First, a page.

One of the most interesting and important findings about how the skeleton responds to exercise came from a simple experiment done in the 1970s by a group in America. And what they did was they took x-rays of the humerus, the upper arm, of professional tennis players. And they x-rayed both sides, the serving arm and the non-serving, non-dominant arm, and they compared the bones. What they found was that in the serving arm, the bone was 30% thicker than the non-serving arm. That’s not really surprising because tennis is such an asymmetric exercise. Most of the exercise is done with that single dominant arm. And what it tells us is something extremely fundamental. That is that the response of the skeleton is site-specific.
It happens at the place that’s being loaded or unloaded. And that means it can’t be controlled by circulating hormones, which are going around your body and affecting all of your different parts of your body in the same way. They’re a constant throughout your blood system. It also means that it can’t be controlled by some general level of fitness, the sort of VO2 max, your ability to exchange oxygen which otherwise can be quite predictive of fitness. What we know is that it’s something that happens at the site where the bone is loaded. And if we’re going to understand that, we need to think about what does happen at the site where the bone’s load.
Now because I’m standing up, I’m putting pressure on my legs, and in fact, I’m shortening my bones by a very small amount. And if I jump and land like this with my knees straight, it’s very uncomfortable and unpleasant, but momentarily, I shorten my bones by a bit more as I land. And we can measure this by fixing strain gauges onto the surface of the bones in people and in animals. If you look at a range of different species, the wings of birds flying, the limbs of race horses charging across a track, and humans running in a lab with strain gauges on the bones, the maximum deformation of the bone is about the same regardless of size.
It’s a very small amount. It’s about 0.2%. And we transfer that by multiplying it by 10 to the 6th. We call it 2,000 microstrain. But it is a simple ratio of the deformation over the original length. And that number tells us how much the bone has deformed. Now the interesting thing about it is that as soon as you see the same number appearing in a range of different species and different sizes of animals, it starts to point towards there being some sort of feedback mechanism which is controlling how much that number should be. And what we think is that the maximum strain that your skeleton is exposed to is a thing that’s measured and compared with what would be optimal.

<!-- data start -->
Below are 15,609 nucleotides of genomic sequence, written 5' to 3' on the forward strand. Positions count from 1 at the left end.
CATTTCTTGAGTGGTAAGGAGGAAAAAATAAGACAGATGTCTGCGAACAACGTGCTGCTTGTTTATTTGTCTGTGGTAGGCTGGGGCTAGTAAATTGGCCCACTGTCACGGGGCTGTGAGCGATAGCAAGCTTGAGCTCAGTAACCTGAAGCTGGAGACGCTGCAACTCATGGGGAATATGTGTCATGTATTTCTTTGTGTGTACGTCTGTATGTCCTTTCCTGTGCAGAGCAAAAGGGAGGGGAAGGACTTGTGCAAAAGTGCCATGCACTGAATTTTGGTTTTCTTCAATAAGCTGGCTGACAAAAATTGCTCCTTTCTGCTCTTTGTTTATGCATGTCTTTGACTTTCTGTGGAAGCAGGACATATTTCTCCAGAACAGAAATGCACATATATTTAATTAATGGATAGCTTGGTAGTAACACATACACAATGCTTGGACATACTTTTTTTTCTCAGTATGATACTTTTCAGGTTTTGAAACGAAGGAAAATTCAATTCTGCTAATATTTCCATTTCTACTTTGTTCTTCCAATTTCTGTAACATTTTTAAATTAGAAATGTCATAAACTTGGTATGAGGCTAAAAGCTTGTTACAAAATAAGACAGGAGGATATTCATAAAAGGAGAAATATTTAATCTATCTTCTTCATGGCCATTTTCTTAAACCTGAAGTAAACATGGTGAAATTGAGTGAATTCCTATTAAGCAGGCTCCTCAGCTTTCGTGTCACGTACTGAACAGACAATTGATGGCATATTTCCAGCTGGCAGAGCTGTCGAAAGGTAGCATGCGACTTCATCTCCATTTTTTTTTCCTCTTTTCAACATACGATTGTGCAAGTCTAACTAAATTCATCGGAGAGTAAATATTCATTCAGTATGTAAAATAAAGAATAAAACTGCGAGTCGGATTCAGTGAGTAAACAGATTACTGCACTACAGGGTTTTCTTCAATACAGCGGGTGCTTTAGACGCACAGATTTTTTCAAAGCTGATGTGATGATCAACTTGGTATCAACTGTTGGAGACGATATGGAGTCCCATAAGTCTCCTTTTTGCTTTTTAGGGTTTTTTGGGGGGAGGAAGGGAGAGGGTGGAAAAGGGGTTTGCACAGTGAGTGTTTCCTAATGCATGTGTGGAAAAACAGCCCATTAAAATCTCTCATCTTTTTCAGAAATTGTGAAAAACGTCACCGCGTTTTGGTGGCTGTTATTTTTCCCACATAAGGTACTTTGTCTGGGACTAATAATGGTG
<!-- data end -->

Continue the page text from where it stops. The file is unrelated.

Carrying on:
My habitual activity will generate these sorts of strains - of 2,500 microstrain, that sort of amount - by doing the most vigorous things I do. If I start exercising more, then my bones will be deformed more by the higher levels of exercise or less by a lower level of exercise. And we can construct a feedback mechanism where if that number, 2,000 microstrain is the target, then high levels of activity will cause new bone to form so that the bone gets thicker and stronger and stiffer. And that means that in response to the high level of activity, the bone deforms less back to its target strain of 2,500.
If instead of increasing exercise I reduce my levels of activity, then that low strain will cause bone resorption from this to make it thinner and more flexible. And therefore, the low levels of activity will generate those peak strains of about 2,500 microstrain. But there is rather more to it than that. There are several other variables which make a difference to how the skeleton responds. And probably the most important one of those is how rapidly you apply or remove the loads. When I did my little jump and landed on my heels, it was a very sharp impact, and momentarily, I deformed my bones by probably I should think about 1,500 microstrain.
For a very short period of time, the strain went up and then went down again. And the rate at which that happened is a very potent stimulus. If I was to load my bones very slowly over three or four seconds, that would have almost no effect as a single stimulus. If I do these jumps with very high rates of strain, that’s a very potent stimulus. So rate of strain matters as well as the magnitude of the strain. The time spent is relatively unimportant.
That means that if I exercise for a short period of time, I can switch on the maximum bone forming response with that brief period of exercise, and if I do it for much longer, it doesn’t really make much difference. Now in practical terms, that’s probably somewhere in the vicinity of 20 minutes for people. So if you go to the gym and you do some vigorous exercise for 20 minutes, you are probably switching your skeletal response on as much as it’s possible to do. Essentially, you can strength train your skeleton, but not endurance train it.
And this leads us to the concept which is a reasonably easy one of how we can actually tell whether the exercise that we’re doing is going to have an effect on the skeleton. And that is, does it build big muscles? And if you do exercises which give you big muscles, then you have bones which are correspondingly increased as a result of that. If you do some exercise which doesn’t build muscle mass - distance running, this sort of thing - then the chances are that your skeleton will be either unaffected or not affected very much.
So if you need to know what to do to make your skeleton stronger, it’s important to impose relatively high magnitudes of force during your exercise at rapid rates and for a relatively short period of time. And if you want to repeat that during the day, that’s fine. And if those exercises give you strong muscles, then you’ll get strong bones as well.